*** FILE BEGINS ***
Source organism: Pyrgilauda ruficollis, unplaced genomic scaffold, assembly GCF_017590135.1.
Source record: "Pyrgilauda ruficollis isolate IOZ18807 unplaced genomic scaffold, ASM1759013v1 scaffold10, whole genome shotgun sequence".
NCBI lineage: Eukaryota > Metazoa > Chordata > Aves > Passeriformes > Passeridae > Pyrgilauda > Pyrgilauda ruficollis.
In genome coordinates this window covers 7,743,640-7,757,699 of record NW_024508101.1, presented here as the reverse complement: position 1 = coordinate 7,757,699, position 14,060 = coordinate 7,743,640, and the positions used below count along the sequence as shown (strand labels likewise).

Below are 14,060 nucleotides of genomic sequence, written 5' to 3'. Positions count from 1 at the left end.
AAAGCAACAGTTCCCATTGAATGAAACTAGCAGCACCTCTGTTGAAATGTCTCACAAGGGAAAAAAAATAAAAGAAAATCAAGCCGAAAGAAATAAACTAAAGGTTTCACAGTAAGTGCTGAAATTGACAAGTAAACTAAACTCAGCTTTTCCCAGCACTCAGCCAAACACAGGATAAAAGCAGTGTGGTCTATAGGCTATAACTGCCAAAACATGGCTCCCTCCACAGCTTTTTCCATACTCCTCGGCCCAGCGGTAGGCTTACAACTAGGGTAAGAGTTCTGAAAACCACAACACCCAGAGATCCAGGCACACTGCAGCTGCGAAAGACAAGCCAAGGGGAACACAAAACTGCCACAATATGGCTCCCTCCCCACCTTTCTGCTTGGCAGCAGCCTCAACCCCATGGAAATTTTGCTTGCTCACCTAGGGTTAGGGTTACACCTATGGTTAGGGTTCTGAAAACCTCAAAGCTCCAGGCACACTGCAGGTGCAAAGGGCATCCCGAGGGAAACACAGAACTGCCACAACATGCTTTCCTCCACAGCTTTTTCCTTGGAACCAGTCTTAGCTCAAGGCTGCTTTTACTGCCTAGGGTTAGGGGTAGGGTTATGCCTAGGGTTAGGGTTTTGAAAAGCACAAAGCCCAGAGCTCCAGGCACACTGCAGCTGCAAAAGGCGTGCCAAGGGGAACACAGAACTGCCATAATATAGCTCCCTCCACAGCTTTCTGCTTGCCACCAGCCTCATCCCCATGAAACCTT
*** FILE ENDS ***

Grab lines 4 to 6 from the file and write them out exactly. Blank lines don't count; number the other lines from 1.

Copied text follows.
In genome coordinates this window covers 7,743,640-7,757,699 of record NW_024508101.1, presented here as the reverse complement: position 1 = coordinate 7,757,699, position 14,060 = coordinate 7,743,640, and the positions used below count along the sequence as shown (strand labels likewise).

Below are 14,060 nucleotides of genomic sequence, written 5' to 3'. Positions count from 1 at the left end.
AAAGCAACAGTTCCCATTGAATGAAACTAGCAGCACCTCTGTTGAAATGTCTCACAAGGGAAAAAAAATAAAAGAAAATCAAGCCGAAAGAAATAAACTAAAGGTTTCACAGTAAGTGCTGAAATTGACAAGTAAACTAAACTCAGCTTTTCCCAGCACTCAGCCAAACACAGGATAAAAGCAGTGTGGTCTATAGGCTATAACTGCCAAAACATGGCTCCCTCCACAGCTTTTTCCATACTCCTCGGCCCAGCGGTAGGCTTACAACTAGGGTAAGAGTTCTGAAAACCACAACACCCAGAGATCCAGGCACACTGCAGCTGCGAAAGACAAGCCAAGGGGAACACAAAACTGCCACAATATGGCTCCCTCCCCACCTTTCTGCTTGGCAGCAGCCTCAACCCCATGGAAATTTTGCTTGCTCACCTAGGGTTAGGGTTACACCTATGGTTAGGGTTCTGAAAACCTCAAAGCTCCAGGCACACTGCAGGTGCAAAGGGCATCCCGAGGGAAACACAGAACTGCCACAACATGCTTTCCTCCACAGCTTTTTCCTTGGAACCAGTCTTAGCTCAAGGCTGCTTTTACTGCCTAGGGTTAGGGGTAGGGTTATGCCTAGGGTTAGGGTTTTGAAAAGCACAAAGCCCAGAGCTCCAGGCACACTGCAGCTGCAAAAGGCGTGCCAAGGGGAACACAGAACTGCCATAATATAGCTCCCTCCACAGCTTTCTGCTTGCCACCAGCCTCATCCCCATGAAACCTT